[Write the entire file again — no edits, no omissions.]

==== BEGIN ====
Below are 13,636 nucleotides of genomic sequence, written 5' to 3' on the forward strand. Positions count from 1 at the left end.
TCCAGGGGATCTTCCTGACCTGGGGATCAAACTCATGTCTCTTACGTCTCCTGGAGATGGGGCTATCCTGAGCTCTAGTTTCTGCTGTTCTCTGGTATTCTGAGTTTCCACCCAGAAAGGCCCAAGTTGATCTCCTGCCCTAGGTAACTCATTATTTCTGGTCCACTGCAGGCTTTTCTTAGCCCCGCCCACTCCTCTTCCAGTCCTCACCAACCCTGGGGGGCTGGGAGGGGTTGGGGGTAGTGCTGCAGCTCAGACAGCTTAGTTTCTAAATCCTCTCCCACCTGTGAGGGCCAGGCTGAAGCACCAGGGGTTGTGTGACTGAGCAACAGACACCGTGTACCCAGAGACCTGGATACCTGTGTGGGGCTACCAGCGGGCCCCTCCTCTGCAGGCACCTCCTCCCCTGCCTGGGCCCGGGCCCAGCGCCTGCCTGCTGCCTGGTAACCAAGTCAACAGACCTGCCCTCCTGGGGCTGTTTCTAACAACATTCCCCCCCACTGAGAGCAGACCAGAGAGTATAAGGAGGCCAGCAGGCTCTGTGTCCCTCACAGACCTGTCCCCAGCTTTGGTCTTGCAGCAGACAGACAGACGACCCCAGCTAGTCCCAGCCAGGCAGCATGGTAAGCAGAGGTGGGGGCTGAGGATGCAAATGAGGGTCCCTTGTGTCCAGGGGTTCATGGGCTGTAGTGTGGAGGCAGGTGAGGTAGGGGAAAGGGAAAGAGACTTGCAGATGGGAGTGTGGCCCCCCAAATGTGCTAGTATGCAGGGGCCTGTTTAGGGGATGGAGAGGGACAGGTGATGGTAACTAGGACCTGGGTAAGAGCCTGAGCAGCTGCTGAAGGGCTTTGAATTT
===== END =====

Below are 13,636 nucleotides of genomic sequence, written 5' to 3' on the forward strand. Positions count from 1 at the left end.
TCCAGGGGATCTTCCTGACCTGGGGATCAAACTCATGTCTCTTACGTCTCCTGGAGATGGGGCTATCCTGAGCTCTAGTTTCTGCTGTTCTCTGGTATTCTGAGTTTCCACCCAGAAAGGCCCAAGTTGATCTCCTGCCCTAGGTAACTCATTATTTCTGGTCCACTGCAGGCTTTTCTTAGCCCCGCCCACTCCTCTTCCAGTCCTCACCAACCCTGGGGGGCTGGGAGGGGTTGGGGGTAGTGCTGCAGCTCAGACAGCTTAGTTTCTAAATCCTCTCCCACCTGTGAGGGCCAGGCTGAAGCACCAGGGGTTGTGTGACTGAGCAACAGACACCGTGTACCCAGAGACCTGGATACCTGTGTGGGGCTACCAGCGGGCCCCTCCTCTGCAGGCACCTCCTCCCCTGCCTGGGCCCGGGCCCAGCGCCTGCCTGCTGCCTGGTAACCAAGTCAACAGACCTGCCCTCCTGGGGCTGTTTCTAACAACATTCCCCCCCACTGAGAGCAGACCAGAGAGTATAAGGAGGCCAGCAGGCTCTGTGTCCCTCACAGACCTGTCCCCAGCTTTGGTCTTGCAGCAGACAGACAGACGACCCCAGCTAGTCCCAGCCAGGCAGCATGGTAAGCAGAGGTGGGGGCTGAGGATGCAAATGAGGGTCCCTTGTGTCCAGGGGTTCATGGGCTGTAGTGTGGAGGCAGGTGAGGTAGGGGAAAGGGAAAGAGACTTGCAGATGGGAGTGTGGCCCCCCAAATGTGCTAGTATGCAGGGGCCTGTTTAGGGGATGGAGAGGGACAGGTGATGGTAACTAGGACCTGGGTAAGAGCCTGAGCAGCTGCTGAAGGGCTTTGAATTT